Eliza Robinson had no idea what to think when loud screaming from the hallway made her look up from her cup of tea. She had been enjoying a hot drink with her daughters and house guest Patrick Campbell in the dining room, when, suddenly, her maid Margaret Burke burst into the room, stumbling down onto the carpet in a blood-curling panic.
Following her in a frightful rage was the butler, Simon Cedeno and he pursued Margaret to where she had tumbled to the floor. The bread-knife that was tightly grasped in his hand reflected a ray of light across the room before it was stabbed into Margaret’s back.
“You talk of my girl,” Simon spat as he withdrew the knife and plunged it back into the side of Margaret. As the maid wailed in pain, Eliza rose from her seat and calmly collected her daughters to her.
Patrick Campbell had already pulled Simon off Margaret saying: “You will kill her, you brute.”
“Yes, I kill,” Simon replied, struggling to get back to the dark deed he had set his mind on.
As Eliza herded her hysterical daughters from the dining room, Margaret had managed to get to her feet and take a few steps away. She fell down to the floor again and was soon dead.
Eliza, still keeping a calm head, approached Simon with her hand outstretched.
“Give me the knife, Cedeno,” she asked calmly.
The moment Simon looked at Eliza, meekness came over him. He stopped fighting and the rage seemed gone.
“I give you the knife,” he murmured as he handed over the bloody weapon.
The Robinson girls soon discovered the horror had not only occurred in the dining room – they found the other maid – who was also Margaret’s cousin – Catherine Glynn hiding in her room, bleeding from cuts to her face and chest. She had been attacked while washing the dishes and Cedeno believing her dead, moved on to Margaret.
Margaret and Catherine had an Irish playfulness about them and together, could be quite a handful. Eliza was sure they meant no real harm but poor Simon was really struggling to take them light heartedly. What seemed to have finally opened the flood gates was the news that Simon was in a courtship with a woman named Mary. The two maids teased him endlessly about it, saying she was not a real person and Simon was a liar. Why would a white girl marry a black man like him?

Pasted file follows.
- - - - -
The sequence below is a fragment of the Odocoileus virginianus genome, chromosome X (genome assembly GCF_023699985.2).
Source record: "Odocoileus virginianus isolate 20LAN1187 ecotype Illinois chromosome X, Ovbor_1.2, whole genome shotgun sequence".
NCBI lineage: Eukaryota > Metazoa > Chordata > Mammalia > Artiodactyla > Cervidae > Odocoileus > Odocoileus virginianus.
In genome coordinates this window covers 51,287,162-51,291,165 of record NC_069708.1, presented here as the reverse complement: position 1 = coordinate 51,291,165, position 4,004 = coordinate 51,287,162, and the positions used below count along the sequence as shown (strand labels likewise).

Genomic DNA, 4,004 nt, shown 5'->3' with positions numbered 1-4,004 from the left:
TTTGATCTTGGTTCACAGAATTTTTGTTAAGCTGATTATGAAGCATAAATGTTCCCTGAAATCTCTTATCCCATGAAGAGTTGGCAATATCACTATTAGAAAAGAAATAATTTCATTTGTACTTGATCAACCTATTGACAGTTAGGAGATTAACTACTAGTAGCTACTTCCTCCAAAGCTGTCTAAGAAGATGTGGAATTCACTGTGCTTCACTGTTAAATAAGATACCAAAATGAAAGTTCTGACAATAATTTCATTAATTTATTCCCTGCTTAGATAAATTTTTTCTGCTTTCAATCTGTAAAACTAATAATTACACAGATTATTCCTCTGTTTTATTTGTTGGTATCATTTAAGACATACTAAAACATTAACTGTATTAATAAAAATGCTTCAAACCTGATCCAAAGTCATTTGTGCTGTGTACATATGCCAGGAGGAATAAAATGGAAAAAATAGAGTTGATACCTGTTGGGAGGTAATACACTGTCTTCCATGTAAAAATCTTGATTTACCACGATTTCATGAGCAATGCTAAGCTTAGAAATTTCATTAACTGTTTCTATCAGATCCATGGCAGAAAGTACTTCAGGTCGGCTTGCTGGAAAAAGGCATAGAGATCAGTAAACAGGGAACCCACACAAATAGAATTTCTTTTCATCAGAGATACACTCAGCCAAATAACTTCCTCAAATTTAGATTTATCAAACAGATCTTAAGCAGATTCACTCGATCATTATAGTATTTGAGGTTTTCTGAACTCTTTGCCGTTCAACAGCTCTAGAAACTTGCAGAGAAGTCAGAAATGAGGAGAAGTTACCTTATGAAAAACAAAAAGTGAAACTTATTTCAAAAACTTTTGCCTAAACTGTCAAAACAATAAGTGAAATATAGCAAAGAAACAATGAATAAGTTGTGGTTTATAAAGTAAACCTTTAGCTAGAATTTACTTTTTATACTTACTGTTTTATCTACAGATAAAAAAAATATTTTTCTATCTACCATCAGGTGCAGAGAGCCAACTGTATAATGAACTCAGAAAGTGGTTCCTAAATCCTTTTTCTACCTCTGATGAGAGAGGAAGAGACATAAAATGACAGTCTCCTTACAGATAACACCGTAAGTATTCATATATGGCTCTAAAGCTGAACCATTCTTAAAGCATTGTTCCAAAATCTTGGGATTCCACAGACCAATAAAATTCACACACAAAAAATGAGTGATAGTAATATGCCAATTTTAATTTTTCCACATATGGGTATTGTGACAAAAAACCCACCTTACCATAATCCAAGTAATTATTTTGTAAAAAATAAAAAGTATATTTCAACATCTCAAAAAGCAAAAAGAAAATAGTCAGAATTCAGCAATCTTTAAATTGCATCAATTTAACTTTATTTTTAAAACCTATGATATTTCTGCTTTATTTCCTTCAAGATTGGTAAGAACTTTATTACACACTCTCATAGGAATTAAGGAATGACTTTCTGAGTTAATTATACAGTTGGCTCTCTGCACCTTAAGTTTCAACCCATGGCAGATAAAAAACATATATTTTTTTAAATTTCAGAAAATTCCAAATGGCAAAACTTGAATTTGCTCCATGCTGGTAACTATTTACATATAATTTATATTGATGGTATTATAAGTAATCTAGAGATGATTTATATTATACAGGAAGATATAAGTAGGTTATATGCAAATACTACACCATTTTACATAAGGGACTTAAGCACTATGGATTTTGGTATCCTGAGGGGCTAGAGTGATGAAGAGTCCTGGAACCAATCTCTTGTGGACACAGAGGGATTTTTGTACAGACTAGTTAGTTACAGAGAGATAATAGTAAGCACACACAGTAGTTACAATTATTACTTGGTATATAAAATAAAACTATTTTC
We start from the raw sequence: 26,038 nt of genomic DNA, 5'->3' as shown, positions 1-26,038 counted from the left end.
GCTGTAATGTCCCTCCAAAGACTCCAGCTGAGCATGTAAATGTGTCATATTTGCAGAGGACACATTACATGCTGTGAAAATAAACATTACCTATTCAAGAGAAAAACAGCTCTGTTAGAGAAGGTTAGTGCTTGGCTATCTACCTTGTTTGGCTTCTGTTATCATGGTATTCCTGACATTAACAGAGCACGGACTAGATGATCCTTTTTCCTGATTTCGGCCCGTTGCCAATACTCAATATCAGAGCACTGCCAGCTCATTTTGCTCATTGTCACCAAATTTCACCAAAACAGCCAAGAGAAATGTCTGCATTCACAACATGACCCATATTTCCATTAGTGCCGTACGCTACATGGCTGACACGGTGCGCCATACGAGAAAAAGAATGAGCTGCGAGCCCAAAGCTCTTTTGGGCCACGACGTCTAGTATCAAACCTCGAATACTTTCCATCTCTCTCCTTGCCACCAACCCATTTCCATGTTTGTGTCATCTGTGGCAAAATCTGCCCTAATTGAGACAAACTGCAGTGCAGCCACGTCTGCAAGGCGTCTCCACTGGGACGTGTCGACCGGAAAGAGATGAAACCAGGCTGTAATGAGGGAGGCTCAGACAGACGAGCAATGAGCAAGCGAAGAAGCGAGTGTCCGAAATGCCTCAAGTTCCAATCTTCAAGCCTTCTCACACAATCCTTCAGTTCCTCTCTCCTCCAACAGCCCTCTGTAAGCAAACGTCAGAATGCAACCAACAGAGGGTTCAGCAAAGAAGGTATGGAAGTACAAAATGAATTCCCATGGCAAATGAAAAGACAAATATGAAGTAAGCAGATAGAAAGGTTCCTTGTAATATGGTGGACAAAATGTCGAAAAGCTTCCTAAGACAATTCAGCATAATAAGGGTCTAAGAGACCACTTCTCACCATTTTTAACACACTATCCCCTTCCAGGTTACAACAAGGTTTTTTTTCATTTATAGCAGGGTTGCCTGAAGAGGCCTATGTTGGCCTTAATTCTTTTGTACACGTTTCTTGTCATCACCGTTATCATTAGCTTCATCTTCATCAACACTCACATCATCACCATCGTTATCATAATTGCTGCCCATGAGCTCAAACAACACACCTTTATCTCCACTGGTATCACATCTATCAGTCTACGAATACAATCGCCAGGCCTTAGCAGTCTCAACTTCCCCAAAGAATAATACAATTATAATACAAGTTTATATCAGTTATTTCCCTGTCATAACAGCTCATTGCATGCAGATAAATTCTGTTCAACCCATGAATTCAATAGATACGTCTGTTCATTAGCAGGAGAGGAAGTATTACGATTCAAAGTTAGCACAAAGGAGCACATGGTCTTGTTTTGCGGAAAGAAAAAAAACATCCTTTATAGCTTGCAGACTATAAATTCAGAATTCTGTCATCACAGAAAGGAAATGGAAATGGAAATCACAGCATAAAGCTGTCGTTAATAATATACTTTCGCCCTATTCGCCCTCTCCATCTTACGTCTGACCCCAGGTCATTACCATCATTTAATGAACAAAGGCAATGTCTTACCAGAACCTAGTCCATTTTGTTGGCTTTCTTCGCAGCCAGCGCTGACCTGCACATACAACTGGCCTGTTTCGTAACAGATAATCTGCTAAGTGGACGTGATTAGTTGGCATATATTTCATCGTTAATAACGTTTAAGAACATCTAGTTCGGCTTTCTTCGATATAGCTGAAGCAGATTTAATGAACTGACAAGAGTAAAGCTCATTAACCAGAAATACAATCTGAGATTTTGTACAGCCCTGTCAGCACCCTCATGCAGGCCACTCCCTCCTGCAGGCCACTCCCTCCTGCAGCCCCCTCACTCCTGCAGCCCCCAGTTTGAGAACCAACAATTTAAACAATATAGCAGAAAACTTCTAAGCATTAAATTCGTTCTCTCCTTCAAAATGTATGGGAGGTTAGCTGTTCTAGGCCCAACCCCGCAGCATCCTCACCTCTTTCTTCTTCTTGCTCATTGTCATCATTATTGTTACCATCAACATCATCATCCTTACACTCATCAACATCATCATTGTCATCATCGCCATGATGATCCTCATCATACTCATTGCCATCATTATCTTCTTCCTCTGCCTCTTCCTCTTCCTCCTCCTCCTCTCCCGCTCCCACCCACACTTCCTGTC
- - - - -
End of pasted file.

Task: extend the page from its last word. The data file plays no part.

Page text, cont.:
As the police wagon pulled away into Cambridge Terrace, Eliza must have mused at the thought of what her husband would think of all this when he got the news. William ‘Ready Money’ Robinson wasn’t the most popular man in town already and this kind of attention wasn’t going to help. Some of Simon’s words that had just been spoken were already rattling around her head.
“It is lucky for Ready Money that he gone[sic] with the bull, or I would have killed him too.”
“Ready Money” had indeed left that very morning for Cheviot, transporting a bull to their cattle station.
William ‘Ready Money’ Robertson had arrived in New Zealand from Australia in 1856 – already a very rich man. After a brief stint in Nelson and causing a stir with his wealth, he and his family returned to England. It was on the return journey to New Zealand in 1866 that Ready Money met Simon Cedeno in Panama. Liking the look of him and just because he could (knowing it would further create a stir) he offered Simon a job. Simon accepted and soon was employed as a butler at Ready Money’s mansion at his Cheviot Hills Station.
It wasn’t long after that when Simon asked to be released from his position. Simon told police after his arrest that he was verbally abused by Ready Money – embarrassing him at any opportunity. Ready Money refused to let Simon go as he was in debt for the ship fare to New Zealand and for the clothes bought for him.
By 1871 Simon was working in the town house rented by the Robinson’s in Christchurch. It was located at the corner of Canterbury Terrace (now Cambridge Terrace) and Montreal Street. Even though things were always tense for Simon, he got on well with Eliza Robinson; she had always been kind and treated him with respect.
After his arrest, Simon Cedeno found himself in jail at Market (Victoria) Square. Crowds gathered as Simon was transported back and forth between court and jail, and was always met with booing and hissing.
Extremely calm and quite at ease with the situation he was now in, Simon made no fight for his life. When he was being led out of the court on one of his appearances, he spotted Eliza Robinson in the public seats. He called out to her: “Goodbye Ma’am.”
Simon was found guilty of murder, attempted murder and a threat of murder and sentenced to hang. He was transported to Lyttelton Gaol.
On the 7th April 1871 at 8am, Simon was the 2nd man to be hung inside the prison walls. He died without a struggle and displayed the same calmness that had overtaken him the moment he had handed the knife to Eliza.
*image courtesy of L.A. Hildren – http://www.lahilden.com*